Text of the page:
Researchers Claim ‘Super Steel’ Solves Strength-Ductility Tradeoff

Written by Tim Triplett

Researchers in Asia claim they have developed a new way to make steel that offers a high degree of strength without sacrificing ductility, creating a strong but formable material that could prove useful in the production of lighter, more fuel-efficient vehicles, among many other applications.

Typically, making steel stronger decreases its formability. The Hong Kong-Beijing-Taiwan mechanical engineering team led by Dr. Huang Mingxin from the University of Hong Kong says it has developed a “Super Steel” that addresses this strength-ductility trade-off.

In their paper published in the journal Science, the research team describes the process used to make the new type of steel. It employs a new deformed and partitioned (D&P) process that involves cold rolling followed by low-temperature annealing. Details of the process are confidential. The material that results is made with 0.47 percent carbon, 10 percent manganese, 0.7 percent vanadium and 2.0 percent aluminum. Metastable austenite grains embedded during the process helps the steel retain ductility.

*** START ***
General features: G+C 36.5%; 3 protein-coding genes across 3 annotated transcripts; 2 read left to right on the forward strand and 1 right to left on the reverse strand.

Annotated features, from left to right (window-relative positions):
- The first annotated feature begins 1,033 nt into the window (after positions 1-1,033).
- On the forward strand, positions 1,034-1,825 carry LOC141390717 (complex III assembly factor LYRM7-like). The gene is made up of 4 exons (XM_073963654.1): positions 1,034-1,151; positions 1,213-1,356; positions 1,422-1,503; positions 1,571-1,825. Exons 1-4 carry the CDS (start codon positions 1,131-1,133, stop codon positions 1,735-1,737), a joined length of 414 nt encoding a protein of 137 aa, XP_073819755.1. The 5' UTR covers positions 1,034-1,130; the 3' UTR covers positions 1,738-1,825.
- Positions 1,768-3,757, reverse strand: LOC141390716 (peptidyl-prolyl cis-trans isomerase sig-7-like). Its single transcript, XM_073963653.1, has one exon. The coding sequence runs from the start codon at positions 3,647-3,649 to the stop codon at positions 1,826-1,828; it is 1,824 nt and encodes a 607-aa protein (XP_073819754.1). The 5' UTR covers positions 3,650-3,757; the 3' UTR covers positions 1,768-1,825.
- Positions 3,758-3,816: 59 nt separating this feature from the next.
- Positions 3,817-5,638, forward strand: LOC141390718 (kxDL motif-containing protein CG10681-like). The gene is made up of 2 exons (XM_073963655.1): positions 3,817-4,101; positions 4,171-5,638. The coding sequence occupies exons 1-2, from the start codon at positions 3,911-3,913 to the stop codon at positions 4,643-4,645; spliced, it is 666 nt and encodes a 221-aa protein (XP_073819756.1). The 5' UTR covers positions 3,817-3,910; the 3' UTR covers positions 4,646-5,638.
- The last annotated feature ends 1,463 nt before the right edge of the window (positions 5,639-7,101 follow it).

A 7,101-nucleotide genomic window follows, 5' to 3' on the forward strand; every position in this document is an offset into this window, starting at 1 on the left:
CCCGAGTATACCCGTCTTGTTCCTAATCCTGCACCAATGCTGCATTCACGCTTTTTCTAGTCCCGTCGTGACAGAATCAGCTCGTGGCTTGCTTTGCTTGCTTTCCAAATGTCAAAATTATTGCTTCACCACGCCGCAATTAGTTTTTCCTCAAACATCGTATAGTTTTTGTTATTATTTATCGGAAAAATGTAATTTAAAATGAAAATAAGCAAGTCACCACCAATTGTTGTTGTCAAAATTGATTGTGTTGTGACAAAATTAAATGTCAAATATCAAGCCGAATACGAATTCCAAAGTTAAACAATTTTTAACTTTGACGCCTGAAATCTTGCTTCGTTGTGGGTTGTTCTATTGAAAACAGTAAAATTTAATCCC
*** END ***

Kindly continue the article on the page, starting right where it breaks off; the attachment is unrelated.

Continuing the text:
The “breakthrough” material offers a yield strength of 2.2 GPa and 16 percent uniform elongation, which would make it the best in its class. Compared with widely used automotive steels, such as DP780 and Q&P980, as well as maraging steel used in aerospace and defense, the D&P steel demonstrates a much higher yield strength while maintaining much better ductility, the researchers claim.

In addition to offering improved physical properties, the material can be produced at just one-fifth the cost of steel currently used in many aerospace and defense applications. The new technique utilizes low-cost raw materials and conventional industrial processes, which gives it great potential for industrial mass production, say its developers.

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